The Southwestern Historical Quarterly, Volume 74, July 1970 - April, 1971 Page: 338
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Southwestern Historical Quarterly
dova-were kidnapping her spouse for the express purpose of creating
international difficulties between the United States and Mexico.
Jenkins' plea that he, his father, and his wife were all too ill to
endure such an ordeal went unheeded. Instead, the audacious bandits
demanded a 3oo,ooo peso ransom from the Mexican government,
assured Mrs. Jenkins that her husband would be shot if followed,
and then calmly rode down a main street and out of town. Their
captive was mounted on a rickety horse with his feet tied to the
stirrup leathers." He languished for seven days on the floors of caves
and in the underbrush of nearby mountains. As he suffered, an inter-
national incident developed about him.
It was more than the kidnapping of an American official which
brought the two nations so close to hostilities that fall; it was an
entire list of grievances, a list which had been growing since the
19g o overthrow of Porfirio Diaz, dictator of Mexico. Diaz's ouster
had been followed by usurpation of the presidential office, by an-
archy and civil war. This in turn had led to depredations upon
foreign lives and property in Mexico and along the border. Finally,
intervention by American forces had become necessary in 1914 and
Large-scale involvement in Mexico had been avoided only because
of America's growing concern about and participation in World War I.
As a result, wartime relations between the two powers were uneasy
-indeed, less than cordial. Incidents continued to occur along the
international boundary, American access to the vital Mexican oil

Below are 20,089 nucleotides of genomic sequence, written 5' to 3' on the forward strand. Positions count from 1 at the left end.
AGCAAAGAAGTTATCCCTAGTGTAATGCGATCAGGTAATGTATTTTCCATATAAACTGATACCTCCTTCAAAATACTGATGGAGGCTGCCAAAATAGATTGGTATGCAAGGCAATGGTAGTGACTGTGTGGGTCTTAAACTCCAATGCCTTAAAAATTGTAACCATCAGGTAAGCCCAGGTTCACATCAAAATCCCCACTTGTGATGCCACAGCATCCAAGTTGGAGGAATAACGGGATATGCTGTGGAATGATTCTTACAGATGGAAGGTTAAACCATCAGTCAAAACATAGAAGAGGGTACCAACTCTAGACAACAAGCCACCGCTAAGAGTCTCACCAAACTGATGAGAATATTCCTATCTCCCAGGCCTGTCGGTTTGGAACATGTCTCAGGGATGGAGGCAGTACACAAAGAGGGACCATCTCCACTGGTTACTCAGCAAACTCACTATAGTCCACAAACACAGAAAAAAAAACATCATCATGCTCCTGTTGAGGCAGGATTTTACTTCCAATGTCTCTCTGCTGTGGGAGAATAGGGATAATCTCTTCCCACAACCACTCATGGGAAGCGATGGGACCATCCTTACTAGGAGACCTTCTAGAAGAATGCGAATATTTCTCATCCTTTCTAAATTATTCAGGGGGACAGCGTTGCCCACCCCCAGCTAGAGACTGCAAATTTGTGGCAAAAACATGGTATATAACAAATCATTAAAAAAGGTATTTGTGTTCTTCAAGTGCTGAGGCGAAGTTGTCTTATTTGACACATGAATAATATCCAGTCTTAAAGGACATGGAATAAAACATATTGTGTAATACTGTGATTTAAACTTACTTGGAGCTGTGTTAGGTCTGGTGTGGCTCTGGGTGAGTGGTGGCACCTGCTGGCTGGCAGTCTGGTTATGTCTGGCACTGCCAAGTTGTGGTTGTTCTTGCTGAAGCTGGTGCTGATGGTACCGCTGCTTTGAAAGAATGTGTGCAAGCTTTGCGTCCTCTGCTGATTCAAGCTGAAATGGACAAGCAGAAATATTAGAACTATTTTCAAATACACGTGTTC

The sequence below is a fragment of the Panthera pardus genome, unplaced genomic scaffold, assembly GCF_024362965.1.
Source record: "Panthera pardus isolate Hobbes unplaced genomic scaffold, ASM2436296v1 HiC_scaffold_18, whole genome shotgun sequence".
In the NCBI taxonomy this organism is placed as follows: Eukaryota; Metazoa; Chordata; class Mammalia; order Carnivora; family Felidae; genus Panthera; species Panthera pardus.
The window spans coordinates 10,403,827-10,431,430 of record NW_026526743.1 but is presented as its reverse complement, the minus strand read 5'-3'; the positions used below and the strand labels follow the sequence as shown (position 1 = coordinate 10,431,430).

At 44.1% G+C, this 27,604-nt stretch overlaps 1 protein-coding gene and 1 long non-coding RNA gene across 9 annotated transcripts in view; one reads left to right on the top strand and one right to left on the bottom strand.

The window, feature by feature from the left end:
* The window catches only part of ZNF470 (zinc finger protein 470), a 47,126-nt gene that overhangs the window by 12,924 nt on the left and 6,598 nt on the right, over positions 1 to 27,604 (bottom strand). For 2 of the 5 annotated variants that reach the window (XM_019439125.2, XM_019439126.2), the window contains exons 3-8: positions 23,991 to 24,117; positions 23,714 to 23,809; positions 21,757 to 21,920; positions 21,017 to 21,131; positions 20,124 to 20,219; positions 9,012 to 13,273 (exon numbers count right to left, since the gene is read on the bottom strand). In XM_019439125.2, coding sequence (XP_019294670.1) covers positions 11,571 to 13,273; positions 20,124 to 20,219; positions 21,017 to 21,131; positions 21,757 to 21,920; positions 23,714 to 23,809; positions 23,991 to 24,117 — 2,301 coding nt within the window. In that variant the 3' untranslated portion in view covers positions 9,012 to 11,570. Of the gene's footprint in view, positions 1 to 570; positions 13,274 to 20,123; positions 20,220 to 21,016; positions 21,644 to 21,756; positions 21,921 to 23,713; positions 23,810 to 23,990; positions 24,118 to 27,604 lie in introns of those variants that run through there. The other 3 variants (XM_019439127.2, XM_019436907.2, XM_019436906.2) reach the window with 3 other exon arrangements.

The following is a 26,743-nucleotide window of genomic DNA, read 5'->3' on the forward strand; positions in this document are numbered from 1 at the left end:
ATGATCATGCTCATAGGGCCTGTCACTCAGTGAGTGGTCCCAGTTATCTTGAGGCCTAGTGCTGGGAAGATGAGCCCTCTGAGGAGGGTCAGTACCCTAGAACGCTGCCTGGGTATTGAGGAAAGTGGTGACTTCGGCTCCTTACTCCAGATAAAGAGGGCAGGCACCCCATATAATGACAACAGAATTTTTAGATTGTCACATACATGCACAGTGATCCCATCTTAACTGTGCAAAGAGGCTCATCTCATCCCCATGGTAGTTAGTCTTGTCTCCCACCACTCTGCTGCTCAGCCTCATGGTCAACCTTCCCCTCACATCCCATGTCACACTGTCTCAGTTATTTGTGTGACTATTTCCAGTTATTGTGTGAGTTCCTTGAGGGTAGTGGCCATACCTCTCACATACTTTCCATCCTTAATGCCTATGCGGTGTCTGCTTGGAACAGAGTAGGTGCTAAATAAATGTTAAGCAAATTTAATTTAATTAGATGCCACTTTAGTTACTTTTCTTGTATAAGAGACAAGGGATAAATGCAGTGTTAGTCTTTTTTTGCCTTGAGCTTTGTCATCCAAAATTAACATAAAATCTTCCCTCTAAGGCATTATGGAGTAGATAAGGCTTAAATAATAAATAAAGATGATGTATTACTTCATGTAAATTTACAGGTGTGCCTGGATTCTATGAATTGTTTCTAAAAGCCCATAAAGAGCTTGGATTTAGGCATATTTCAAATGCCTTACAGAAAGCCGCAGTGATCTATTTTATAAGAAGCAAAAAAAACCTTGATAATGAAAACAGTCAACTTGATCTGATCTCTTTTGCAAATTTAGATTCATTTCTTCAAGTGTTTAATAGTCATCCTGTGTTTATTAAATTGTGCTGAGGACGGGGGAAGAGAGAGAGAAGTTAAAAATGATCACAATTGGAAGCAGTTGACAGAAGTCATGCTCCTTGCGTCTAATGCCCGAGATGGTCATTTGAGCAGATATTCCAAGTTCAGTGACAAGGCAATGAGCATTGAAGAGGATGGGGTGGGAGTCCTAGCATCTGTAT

was threatened, and it became apparent that German agents were
using Mexico as a base for propaganda, espionage, and sabotage. For
its part, the American general staff kept both plans and men in
readiness for a possible second front in Mexico.'
With the conclusion of the war in Europe, this situation failed
to improve. Although Venustiano Carranza had been recognized as
the de jure ruler of Mexico on August 31, 1917, by 1919 he was
still not able to govern his nation with the authority necessary
to ensure protection of American lives and interests. Counter-
revolutions were brewing everywhere to dislodge him. In Texas
and New York little revolutionary juntas conspired; in the Republic
itself old faces reappeared to dispute the first chief's tenuous con-
8Jenkins to Summerlin, November 7, 1919, File 125.61383/187, ibid.
'Naval Records Collection, Secretary of the Navy, Files C-2-6i to 185 (Record Group
45, National Archives); New York Times, February 23, 1919.
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Texas State Historical Association. The Southwestern Historical Quarterly, Volume 74, July 1970 - April, 1971, periodical, 1971; Austin, Texas. (texashistory.unt.edu/ark:/67531/metapth101200/m1/350/: accessed August 21, 2017), University of North Texas Libraries, The Portal to Texas History, texashistory.unt.edu; crediting Texas State Historical Association.